My Waldo house is under contract and I, in turn, have put earnest money down on a place in Frankfort, near to the church where I preach.

I have spent the majority of my life here in Waldo and so it would seem that I would have many regrets about leaving. But with so many new people moving in, the face of the town has changed and it is no longer the same as when I was young. Thus, I have no longer have any special attachment to it.

As per my writing a town column, I have agreed to write a similar column for Frankfort, so readers will still be able to keep abreast of my goings-on.

Oh, one final thing about this move. A small trout stream bounds my new property. What more could anyone ask?

Pa’tridge prediction

My annual bird-hunting trip to the Moosehead region saw rain most every day, despite a rosy forecast from the weather blokes. However, the magnificent scenery I was immersed in, and the fine companionship of my buddy Bob Lawrence, owner of the sporting lodge where I stay, made for a memorable time.

One of our high-elevation hunts took us to a place where a recent, heavy, wet snow had knocked down trees. Snow was still in evidence there, too. That’s a bit too early for my taste, but back down to the lower regions and snow was no problem.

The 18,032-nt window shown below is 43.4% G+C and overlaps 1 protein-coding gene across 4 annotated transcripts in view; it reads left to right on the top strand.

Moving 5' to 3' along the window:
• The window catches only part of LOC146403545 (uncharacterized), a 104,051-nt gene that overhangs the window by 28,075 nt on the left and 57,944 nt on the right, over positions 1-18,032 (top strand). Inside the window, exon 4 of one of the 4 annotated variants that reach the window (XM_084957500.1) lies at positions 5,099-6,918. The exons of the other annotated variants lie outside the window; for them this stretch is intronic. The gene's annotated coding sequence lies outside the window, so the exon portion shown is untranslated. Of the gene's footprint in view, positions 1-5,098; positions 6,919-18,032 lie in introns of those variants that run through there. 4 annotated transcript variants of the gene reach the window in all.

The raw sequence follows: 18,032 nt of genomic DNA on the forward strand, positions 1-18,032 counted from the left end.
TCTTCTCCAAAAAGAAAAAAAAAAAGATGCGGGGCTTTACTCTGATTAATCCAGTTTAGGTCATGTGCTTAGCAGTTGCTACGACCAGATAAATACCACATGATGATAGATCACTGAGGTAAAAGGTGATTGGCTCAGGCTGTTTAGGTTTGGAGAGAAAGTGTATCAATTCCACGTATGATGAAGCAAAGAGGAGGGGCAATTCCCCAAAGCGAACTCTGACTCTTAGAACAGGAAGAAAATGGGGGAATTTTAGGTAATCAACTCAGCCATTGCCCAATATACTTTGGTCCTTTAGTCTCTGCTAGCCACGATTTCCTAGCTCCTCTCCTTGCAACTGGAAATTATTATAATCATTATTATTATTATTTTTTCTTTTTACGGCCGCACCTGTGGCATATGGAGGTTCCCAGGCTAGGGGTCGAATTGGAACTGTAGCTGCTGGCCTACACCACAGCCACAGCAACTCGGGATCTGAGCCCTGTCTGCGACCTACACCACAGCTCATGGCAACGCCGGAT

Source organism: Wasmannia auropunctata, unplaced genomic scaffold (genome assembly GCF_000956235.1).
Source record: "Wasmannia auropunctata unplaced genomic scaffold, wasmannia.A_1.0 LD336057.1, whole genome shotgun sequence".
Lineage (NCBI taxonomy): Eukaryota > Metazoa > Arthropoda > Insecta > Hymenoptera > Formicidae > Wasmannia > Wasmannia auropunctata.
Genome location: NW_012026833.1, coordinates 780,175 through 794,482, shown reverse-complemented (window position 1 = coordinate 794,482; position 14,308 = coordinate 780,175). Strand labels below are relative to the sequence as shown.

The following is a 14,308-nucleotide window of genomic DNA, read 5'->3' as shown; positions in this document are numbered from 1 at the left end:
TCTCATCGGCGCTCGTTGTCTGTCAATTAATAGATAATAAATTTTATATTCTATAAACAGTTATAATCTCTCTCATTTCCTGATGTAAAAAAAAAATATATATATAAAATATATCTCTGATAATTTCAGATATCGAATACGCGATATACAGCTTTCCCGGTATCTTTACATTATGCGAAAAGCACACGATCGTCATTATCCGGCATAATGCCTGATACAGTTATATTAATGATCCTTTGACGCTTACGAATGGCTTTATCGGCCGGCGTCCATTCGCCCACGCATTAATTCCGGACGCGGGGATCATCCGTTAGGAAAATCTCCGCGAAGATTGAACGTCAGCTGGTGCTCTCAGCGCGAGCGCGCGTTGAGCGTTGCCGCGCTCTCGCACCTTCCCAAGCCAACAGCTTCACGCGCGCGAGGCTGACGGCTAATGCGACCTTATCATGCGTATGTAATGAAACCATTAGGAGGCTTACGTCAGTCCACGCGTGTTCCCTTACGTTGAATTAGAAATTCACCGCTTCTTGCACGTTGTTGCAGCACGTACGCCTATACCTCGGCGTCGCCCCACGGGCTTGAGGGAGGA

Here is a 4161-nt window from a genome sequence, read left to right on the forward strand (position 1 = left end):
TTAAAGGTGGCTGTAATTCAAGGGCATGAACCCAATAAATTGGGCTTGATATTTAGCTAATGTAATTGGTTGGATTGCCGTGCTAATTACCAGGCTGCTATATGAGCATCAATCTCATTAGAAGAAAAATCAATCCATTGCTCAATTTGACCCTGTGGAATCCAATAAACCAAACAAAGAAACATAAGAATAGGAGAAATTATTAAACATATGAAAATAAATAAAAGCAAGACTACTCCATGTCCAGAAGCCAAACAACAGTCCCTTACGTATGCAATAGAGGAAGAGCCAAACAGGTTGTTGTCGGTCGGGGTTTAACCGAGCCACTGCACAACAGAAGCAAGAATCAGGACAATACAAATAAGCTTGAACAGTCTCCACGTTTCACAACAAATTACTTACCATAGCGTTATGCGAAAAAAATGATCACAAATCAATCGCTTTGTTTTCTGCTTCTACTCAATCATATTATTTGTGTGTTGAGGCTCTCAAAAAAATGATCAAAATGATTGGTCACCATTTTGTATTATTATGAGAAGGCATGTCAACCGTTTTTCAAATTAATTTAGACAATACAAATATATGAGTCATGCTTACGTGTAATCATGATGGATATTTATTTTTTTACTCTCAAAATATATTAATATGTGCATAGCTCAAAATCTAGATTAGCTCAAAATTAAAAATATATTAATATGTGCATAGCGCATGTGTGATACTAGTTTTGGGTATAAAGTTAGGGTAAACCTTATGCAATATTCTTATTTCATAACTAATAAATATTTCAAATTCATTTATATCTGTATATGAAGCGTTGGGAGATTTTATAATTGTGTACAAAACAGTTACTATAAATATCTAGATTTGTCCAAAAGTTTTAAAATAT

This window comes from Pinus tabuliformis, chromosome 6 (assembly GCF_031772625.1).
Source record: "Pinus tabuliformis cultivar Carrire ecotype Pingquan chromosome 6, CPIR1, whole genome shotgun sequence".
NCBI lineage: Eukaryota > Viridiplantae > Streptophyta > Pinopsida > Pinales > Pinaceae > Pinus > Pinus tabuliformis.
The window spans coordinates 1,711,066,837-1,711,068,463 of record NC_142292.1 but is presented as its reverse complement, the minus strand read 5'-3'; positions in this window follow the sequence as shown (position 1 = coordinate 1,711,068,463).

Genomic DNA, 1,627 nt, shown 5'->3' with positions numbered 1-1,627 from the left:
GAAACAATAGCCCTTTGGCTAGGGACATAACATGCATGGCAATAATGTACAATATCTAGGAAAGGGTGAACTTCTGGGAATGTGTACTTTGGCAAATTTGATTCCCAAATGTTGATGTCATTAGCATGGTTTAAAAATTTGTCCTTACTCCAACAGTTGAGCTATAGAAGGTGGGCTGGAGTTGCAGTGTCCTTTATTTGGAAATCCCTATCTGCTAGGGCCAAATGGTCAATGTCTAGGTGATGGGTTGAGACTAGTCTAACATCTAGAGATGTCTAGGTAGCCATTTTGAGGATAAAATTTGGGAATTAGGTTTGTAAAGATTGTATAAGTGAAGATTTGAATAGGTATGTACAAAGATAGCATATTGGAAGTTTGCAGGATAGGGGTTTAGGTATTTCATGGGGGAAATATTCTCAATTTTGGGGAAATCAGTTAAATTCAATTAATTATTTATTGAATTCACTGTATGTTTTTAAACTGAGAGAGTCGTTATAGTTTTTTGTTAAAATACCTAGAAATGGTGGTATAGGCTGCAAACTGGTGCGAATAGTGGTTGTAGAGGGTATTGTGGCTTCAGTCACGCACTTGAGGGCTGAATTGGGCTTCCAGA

The rain made game spooky but nonetheless, I came home with three pa’tridge. Besides that, we saw a great variety of other wildlife, including deer, moose, bald eagles, a weasel and a red fox. All in all, this was an enjoyable trip.

Nature’s forecaster

My faith in human weather forecasters being at a low ebb, I have turned to nature for encouragement. Just the other day, a wooly bear caterpillar gave some good news. These little, fuzzy guys have black tips at both ends and a reddish-orange band in the middle. The length of the middle as compared to the ends is supposed to indicate the length of the oncoming winter.

This particular wooly bear had fairly long black bands and a short red band, a sign of a short winter and early spring.

Weekly quote

“It is not because things are difficult that we do not dare, it is because we do not dare that they are difficult.” ― Seneca